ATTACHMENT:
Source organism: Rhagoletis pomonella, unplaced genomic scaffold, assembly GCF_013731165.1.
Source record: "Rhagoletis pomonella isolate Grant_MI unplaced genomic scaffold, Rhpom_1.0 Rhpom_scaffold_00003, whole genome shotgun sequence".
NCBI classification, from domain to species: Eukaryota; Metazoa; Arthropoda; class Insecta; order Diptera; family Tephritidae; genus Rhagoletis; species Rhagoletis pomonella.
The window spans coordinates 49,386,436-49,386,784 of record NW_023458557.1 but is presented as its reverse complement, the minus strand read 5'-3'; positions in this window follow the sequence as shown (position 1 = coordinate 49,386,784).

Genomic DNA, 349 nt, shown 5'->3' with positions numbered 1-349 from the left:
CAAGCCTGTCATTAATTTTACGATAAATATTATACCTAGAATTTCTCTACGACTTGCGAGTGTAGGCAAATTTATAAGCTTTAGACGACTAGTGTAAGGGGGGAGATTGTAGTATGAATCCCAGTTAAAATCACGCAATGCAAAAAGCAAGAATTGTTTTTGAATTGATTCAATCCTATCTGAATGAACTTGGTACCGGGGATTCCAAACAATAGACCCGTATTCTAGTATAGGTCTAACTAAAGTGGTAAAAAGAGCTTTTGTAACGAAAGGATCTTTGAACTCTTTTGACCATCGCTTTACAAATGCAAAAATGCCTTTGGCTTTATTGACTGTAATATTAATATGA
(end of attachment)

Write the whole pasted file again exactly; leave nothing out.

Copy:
Source organism: Rhagoletis pomonella, unplaced genomic scaffold, assembly GCF_013731165.1.
Source record: "Rhagoletis pomonella isolate Grant_MI unplaced genomic scaffold, Rhpom_1.0 Rhpom_scaffold_00003, whole genome shotgun sequence".
NCBI classification, from domain to species: Eukaryota; Metazoa; Arthropoda; class Insecta; order Diptera; family Tephritidae; genus Rhagoletis; species Rhagoletis pomonella.
The window spans coordinates 49,386,436-49,386,784 of record NW_023458557.1 but is presented as its reverse complement, the minus strand read 5'-3'; positions in this window follow the sequence as shown (position 1 = coordinate 49,386,784).

Genomic DNA, 349 nt, shown 5'->3' with positions numbered 1-349 from the left:
CAAGCCTGTCATTAATTTTACGATAAATATTATACCTAGAATTTCTCTACGACTTGCGAGTGTAGGCAAATTTATAAGCTTTAGACGACTAGTGTAAGGGGGGAGATTGTAGTATGAATCCCAGTTAAAATCACGCAATGCAAAAAGCAAGAATTGTTTTTGAATTGATTCAATCCTATCTGAATGAACTTGGTACCGGGGATTCCAAACAATAGACCCGTATTCTAGTATAGGTCTAACTAAAGTGGTAAAAAGAGCTTTTGTAACGAAAGGATCTTTGAACTCTTTTGACCATCGCTTTACAAATGCAAAAATGCCTTTGGCTTTATTGACTGTAATATTAATATGA